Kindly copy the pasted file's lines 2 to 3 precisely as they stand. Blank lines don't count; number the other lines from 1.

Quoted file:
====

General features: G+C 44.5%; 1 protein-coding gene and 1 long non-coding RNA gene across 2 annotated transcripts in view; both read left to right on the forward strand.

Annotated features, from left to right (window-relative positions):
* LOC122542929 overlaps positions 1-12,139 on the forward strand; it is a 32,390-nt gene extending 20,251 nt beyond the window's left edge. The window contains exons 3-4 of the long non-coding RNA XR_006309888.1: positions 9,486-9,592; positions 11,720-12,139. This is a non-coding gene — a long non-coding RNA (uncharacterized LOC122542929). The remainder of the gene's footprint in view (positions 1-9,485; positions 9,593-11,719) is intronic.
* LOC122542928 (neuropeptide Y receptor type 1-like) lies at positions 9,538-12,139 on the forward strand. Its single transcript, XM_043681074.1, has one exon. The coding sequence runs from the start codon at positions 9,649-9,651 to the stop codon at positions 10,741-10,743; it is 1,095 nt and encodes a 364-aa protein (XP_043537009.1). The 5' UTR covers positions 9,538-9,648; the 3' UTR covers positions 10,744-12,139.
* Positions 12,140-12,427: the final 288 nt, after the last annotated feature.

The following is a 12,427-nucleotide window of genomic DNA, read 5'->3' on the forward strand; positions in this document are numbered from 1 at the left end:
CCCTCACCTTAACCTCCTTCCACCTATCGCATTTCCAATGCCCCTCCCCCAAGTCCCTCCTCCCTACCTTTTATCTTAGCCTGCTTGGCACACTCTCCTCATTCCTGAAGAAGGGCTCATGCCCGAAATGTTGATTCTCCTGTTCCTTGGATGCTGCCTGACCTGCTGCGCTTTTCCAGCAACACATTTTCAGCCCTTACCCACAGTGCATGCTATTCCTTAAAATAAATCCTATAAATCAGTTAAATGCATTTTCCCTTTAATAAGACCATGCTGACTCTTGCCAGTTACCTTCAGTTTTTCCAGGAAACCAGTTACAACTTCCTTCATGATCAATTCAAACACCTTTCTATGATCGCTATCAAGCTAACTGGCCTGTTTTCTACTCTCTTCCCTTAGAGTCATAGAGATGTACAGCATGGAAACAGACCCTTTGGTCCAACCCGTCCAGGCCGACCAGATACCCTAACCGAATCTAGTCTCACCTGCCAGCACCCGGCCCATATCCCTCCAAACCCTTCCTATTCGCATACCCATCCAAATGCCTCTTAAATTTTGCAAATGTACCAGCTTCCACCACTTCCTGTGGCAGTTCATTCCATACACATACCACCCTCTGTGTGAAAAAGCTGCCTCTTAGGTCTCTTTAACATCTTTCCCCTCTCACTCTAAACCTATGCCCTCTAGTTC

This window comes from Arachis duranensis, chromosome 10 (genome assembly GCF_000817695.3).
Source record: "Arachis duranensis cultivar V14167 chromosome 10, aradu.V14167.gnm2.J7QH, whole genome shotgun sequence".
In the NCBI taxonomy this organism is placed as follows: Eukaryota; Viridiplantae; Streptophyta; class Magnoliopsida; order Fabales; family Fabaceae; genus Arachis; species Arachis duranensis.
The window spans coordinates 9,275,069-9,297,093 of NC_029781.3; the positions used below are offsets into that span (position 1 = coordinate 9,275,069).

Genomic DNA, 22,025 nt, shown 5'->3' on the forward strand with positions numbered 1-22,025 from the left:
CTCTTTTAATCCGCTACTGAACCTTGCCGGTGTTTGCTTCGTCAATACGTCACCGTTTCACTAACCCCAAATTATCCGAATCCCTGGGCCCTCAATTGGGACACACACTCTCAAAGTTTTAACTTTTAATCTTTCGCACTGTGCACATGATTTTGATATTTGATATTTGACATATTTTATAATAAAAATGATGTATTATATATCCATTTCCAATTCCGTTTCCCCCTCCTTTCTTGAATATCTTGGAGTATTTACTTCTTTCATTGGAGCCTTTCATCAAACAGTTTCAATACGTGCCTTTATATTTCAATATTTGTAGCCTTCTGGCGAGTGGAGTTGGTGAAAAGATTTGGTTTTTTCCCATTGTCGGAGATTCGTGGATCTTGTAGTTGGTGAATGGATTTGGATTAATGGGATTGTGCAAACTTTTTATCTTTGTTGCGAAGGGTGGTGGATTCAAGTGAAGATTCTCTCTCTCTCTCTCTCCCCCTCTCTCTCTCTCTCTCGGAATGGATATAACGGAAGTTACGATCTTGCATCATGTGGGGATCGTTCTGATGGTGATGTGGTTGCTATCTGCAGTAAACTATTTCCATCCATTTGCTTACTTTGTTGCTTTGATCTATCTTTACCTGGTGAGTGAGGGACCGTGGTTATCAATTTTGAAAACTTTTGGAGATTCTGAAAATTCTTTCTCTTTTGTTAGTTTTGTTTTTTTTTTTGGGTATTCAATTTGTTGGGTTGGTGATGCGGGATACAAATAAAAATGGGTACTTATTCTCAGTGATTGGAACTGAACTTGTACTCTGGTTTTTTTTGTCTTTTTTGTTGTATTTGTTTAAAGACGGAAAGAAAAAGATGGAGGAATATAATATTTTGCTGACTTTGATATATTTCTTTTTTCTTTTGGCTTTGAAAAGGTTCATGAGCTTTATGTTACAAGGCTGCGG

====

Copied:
Annotated features, from left to right (window-relative positions):
* LOC122542929 overlaps positions 1-12,139 on the forward strand; it is a 32,390-nt gene extending 20,251 nt beyond the window's left edge. The window contains exons 3-4 of the long non-coding RNA XR_006309888.1: positions 9,486-9,592; positions 11,720-12,139. This is a non-coding gene — a long non-coding RNA (uncharacterized LOC122542929). The remainder of the gene's footprint in view (positions 1-9,485; positions 9,593-11,719) is intronic.